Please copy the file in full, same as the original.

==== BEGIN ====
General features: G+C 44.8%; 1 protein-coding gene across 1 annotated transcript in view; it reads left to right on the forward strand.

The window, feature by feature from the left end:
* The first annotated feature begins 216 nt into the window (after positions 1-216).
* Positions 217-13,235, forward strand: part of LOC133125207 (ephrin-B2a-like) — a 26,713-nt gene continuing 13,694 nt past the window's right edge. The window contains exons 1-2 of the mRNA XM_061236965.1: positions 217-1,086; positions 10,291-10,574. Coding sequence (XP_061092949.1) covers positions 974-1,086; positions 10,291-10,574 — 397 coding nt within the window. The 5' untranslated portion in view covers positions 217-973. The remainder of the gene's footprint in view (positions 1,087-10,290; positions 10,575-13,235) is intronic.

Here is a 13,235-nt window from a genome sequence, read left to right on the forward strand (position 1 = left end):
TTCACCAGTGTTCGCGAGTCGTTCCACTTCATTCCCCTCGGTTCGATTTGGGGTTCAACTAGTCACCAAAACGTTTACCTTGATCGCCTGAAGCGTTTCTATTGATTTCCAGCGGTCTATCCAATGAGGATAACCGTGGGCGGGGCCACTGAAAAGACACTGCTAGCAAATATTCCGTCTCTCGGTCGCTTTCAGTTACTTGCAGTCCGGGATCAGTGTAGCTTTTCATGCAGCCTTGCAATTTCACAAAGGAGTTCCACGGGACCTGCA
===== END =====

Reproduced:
General features: G+C 44.8%; 1 protein-coding gene across 1 annotated transcript in view; it reads left to right on the forward strand.

The window, feature by feature from the left end:
* The first annotated feature begins 216 nt into the window (after positions 1-216).
* Positions 217-13,235, forward strand: part of LOC133125207 (ephrin-B2a-like) — a 26,713-nt gene continuing 13,694 nt past the window's right edge. The window contains exons 1-2 of the mRNA XM_061236965.1: positions 217-1,086; positions 10,291-10,574. Coding sequence (XP_061092949.1) covers positions 974-1,086; positions 10,291-10,574 — 397 coding nt within the window. The 5' untranslated portion in view covers positions 217-973. The remainder of the gene's footprint in view (positions 1,087-10,290; positions 10,575-13,235) is intronic.

Here is a 13,235-nt window from a genome sequence, read left to right on the forward strand (position 1 = left end):
TTCACCAGTGTTCGCGAGTCGTTCCACTTCATTCCCCTCGGTTCGATTTGGGGTTCAACTAGTCACCAAAACGTTTACCTTGATCGCCTGAAGCGTTTCTATTGATTTCCAGCGGTCTATCCAATGAGGATAACCGTGGGCGGGGCCACTGAAAAGACACTGCTAGCAAATATTCCGTCTCTCGGTCGCTTTCAGTTACTTGCAGTCCGGGATCAGTGTAGCTTTTCATGCAGCCTTGCAATTTCACAAAGGAGTTCCACGGGACCTGCA